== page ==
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N.C. Military Posts Cite No Change Since Afghan Attacks

Posted October 8, 2001

— North Carolina's Army, Air Force and Marine bases are saying not much has changed Sunday since American and British forces launched assaults on Afghanistan.

Spokesmen at Camp Lejeune and Fort Bragg say their security precautions have not changed.

A spokeswoman at Pope Air Force Base says the security level was increased after the attacks.

Capt. Tina MacDonald says there have been no new demands Sunday for the fuel-tanker and ground-attack planes based at the base. MacDonald says the Cumberland County base has been deploying people and aircraft since the aftermath of the Sept. 11 terrorist attacks, which she cannot discuss because of security reasons.

C-130's from Pope are already in Germany for a routine mission, but could rerouted.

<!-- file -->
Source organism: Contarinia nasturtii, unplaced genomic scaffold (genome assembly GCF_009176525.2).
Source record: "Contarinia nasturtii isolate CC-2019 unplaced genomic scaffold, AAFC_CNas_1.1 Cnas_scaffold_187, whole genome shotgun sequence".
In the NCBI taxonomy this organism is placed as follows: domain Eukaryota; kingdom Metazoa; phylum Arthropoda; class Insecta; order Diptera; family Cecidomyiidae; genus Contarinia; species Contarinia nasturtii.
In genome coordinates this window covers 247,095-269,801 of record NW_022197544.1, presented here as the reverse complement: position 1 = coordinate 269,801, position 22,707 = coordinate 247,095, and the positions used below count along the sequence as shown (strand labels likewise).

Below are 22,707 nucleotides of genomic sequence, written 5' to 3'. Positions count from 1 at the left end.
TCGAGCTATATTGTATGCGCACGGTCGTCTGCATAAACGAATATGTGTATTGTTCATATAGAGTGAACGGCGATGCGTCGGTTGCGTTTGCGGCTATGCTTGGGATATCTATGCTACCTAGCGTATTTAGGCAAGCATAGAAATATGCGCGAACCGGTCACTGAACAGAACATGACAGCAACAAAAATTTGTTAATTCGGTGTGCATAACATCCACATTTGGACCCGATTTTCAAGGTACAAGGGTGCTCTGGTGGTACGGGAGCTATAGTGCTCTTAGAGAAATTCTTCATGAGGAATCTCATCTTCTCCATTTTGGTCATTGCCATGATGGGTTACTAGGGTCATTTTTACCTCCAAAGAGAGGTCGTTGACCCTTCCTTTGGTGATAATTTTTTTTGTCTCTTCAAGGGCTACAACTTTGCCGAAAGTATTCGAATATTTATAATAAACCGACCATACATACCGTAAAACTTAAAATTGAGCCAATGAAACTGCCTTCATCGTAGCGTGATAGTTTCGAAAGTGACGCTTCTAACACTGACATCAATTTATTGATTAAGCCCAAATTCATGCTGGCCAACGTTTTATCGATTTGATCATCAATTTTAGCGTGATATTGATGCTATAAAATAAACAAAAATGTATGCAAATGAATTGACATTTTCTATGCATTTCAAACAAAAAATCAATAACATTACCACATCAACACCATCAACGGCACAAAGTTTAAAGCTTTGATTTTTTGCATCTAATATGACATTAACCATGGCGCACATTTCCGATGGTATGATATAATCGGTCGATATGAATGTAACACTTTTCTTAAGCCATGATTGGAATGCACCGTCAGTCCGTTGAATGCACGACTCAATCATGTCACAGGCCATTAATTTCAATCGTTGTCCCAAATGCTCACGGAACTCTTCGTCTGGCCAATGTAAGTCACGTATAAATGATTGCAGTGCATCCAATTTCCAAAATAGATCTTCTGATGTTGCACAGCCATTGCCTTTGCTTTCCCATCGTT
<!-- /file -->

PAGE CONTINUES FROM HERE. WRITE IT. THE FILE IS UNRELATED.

The next step in the war on terrorism could include sending in ground troops from Fort Bragg. Many soldiers say there are ready to serve if asked.

"We're always ready -- 18 hours or less anywhere in the world," said Sgt. Alex Remrey.

"We are very much ready. We're up to speed. We are going to go in there and do the right thing," said Sgt. Ray Smith. "At this time, the 82nd (Airborne Division) has not gotten any calls whatsoever. If and when we do, we will be very ready to do what we do."

The command post at Seymour Johnson Air Force Base in Goldsboro says no information will be available until Monday. However, members of the 916th Air Refueling Wing from Seymore Johnson have already been called to action.

A senior Pentagon official says British and American ships fired Tomahawk cruise missiles in the attack on the Afghanistan Taliban regime.

The official says the targets are military -- aimed at first knocking out the Taliban's air defenses, which includes radar, surface-to-air missile sites and other communication sites.

Taliban training camps are also being targeted.


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